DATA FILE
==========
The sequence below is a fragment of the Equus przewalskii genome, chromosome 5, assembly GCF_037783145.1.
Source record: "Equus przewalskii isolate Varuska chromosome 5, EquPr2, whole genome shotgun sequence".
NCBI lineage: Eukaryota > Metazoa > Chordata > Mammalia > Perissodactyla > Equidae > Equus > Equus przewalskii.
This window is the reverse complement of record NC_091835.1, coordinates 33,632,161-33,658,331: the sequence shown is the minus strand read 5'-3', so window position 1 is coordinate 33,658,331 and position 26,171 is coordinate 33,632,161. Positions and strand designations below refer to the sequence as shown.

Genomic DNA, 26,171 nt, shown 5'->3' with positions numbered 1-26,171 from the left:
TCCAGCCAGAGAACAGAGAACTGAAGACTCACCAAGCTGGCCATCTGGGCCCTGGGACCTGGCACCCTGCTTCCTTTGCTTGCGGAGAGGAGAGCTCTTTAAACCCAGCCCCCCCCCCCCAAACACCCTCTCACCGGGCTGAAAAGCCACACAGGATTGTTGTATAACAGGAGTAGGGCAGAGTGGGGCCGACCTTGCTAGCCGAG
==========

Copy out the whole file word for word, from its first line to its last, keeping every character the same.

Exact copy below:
The sequence below is a fragment of the Equus przewalskii genome, chromosome 5, assembly GCF_037783145.1.
Source record: "Equus przewalskii isolate Varuska chromosome 5, EquPr2, whole genome shotgun sequence".
NCBI lineage: Eukaryota > Metazoa > Chordata > Mammalia > Perissodactyla > Equidae > Equus > Equus przewalskii.
This window is the reverse complement of record NC_091835.1, coordinates 33,632,161-33,658,331: the sequence shown is the minus strand read 5'-3', so window position 1 is coordinate 33,658,331 and position 26,171 is coordinate 33,632,161. Positions and strand designations below refer to the sequence as shown.

Genomic DNA, 26,171 nt, shown 5'->3' with positions numbered 1-26,171 from the left:
TCCAGCCAGAGAACAGAGAACTGAAGACTCACCAAGCTGGCCATCTGGGCCCTGGGACCTGGCACCCTGCTTCCTTTGCTTGCGGAGAGGAGAGCTCTTTAAACCCAGCCCCCCCCCCCCAAACACCCTCTCACCGGGCTGAAAAGCCACACAGGATTGTTGTATAACAGGAGTAGGGCAGAGTGGGGCCGACCTTGCTAGCCGAG